Preheat oven to 350. Sift together the flour, cocoa, baking soda and salt. Set aside. Creaming the butter and sugar in an electric mixer. Beat for about 4 minutes, scraping down the sides of the bowl as needed. The mixture should be pale in color and fluffy. Beat in the vanilla extract. Add eggs one at a time. Beat each egg into the batter for 1 minute, scraping down the bowlt after each egg. Alternately add the flour mixture, and sour cream, mixing until just combined. The batter will be fairly thick at this point, almost like brownie batter. See the picture above. With the mixer on low speed, slowly add the hot coffee. The batter will thin substantially. Place in greased and floured cake pans ( I used three 10" pans) and bake for 18- 25 minutes.
This recipe produces a deliciously moist cake, but because of all of the liquids, the cake is a bit fragile. Cake pans should be very well greased and floured. When cakes come out of the oven, let them rest until cooled, then take a knife and loosen the cake from the sides. Turn them out, and let them cool further on a cooling rack. Don't turn them out to cool onto a plate, they'll stick. Oh yes, I learned the hard way.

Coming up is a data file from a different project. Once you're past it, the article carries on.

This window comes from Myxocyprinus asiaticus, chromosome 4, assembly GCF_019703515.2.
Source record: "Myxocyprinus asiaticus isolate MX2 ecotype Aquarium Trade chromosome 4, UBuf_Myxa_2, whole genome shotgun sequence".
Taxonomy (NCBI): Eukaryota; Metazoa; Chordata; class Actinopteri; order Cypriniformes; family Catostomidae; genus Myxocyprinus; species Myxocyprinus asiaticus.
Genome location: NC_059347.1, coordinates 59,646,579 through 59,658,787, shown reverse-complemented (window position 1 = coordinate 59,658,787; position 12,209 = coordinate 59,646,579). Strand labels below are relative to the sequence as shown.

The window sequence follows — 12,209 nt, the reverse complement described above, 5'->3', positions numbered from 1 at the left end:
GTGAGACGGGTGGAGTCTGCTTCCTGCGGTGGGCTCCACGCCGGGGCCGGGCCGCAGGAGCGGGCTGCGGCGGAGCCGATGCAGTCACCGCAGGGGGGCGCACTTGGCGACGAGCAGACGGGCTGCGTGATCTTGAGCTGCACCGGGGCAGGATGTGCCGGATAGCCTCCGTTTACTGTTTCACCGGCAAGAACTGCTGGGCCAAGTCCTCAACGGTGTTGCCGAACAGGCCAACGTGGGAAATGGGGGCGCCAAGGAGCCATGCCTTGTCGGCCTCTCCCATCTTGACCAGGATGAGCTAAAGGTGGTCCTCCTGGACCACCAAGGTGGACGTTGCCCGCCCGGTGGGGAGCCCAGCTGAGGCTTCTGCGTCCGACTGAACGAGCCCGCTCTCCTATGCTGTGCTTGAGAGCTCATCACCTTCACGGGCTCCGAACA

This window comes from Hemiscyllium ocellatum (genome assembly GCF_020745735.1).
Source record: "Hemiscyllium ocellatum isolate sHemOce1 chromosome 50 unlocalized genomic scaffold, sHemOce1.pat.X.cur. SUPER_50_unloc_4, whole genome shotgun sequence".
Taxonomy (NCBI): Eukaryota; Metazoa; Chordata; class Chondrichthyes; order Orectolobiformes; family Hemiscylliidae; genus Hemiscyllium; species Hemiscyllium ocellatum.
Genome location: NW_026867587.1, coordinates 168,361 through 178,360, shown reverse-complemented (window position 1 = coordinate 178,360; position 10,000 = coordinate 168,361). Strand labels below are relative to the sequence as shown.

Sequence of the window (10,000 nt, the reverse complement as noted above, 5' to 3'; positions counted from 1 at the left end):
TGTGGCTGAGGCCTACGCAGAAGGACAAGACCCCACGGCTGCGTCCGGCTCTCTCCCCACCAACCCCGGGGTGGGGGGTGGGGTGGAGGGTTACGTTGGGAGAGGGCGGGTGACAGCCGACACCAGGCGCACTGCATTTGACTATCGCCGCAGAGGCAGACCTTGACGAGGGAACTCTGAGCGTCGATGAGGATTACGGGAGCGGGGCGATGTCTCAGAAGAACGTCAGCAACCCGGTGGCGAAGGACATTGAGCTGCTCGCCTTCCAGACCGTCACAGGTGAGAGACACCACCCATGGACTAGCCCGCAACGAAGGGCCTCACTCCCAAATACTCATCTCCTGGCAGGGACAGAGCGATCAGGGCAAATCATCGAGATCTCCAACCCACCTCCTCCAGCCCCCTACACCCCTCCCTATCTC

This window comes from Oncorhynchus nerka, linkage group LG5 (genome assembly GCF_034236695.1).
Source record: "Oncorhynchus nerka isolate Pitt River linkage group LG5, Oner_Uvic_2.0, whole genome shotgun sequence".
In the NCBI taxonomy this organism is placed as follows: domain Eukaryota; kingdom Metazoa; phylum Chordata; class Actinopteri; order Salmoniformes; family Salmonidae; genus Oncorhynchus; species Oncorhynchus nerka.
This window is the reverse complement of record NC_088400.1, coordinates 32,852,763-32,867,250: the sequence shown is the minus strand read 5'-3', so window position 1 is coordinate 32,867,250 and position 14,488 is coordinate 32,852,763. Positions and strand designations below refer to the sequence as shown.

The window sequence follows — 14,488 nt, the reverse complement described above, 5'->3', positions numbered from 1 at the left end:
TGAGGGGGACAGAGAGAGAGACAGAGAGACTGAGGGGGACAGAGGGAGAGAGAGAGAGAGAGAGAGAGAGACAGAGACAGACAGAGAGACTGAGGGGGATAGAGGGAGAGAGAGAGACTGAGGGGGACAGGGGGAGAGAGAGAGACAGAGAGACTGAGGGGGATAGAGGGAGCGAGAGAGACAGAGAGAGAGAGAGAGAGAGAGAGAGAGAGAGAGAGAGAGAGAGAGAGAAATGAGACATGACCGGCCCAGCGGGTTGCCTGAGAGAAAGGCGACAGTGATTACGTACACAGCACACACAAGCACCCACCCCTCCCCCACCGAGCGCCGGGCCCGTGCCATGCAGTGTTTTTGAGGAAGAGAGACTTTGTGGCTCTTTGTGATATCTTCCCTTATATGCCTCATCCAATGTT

Layer with any delicious frosting you fancy. I went for a coconut cream cheese frosting. Say you aren't a wiz at frosting the sides of the cake. Here's a tip: always work with a clean cake decorating knife. Cake knives have a round tip, and no sharp edges. As your working with the knife, have a deep bowl of hot water on hand. Dip the knife in and shake it around to clean off the excess frosting. Working with a clean tool with help ensure clean lines and edges.
When all else fails... hide your mistakes under a layer of delicious toasted coconut!
French culinary terms always seem snooty and unapproachable to me. Mis-en-place is no different, but it's the concept behind the term that's important. Translating into "everything in it's place" the term has everyday baking signifigance. Simply stated, in American English, "get all your stuff together before the flour starts flying." Soften the butter, get the eggs to room temperature, preheat the oven, measure the flour, leavening, salt, sugar and wet ingredients. Also have a spatula, towel and greased and floured pan. When all of that is ready, you know you've got all your ingredients in order. You're not going to find yourself an egg short in the middle of making cake batter. It's a helpful trick. Thank you fancy French culinary people!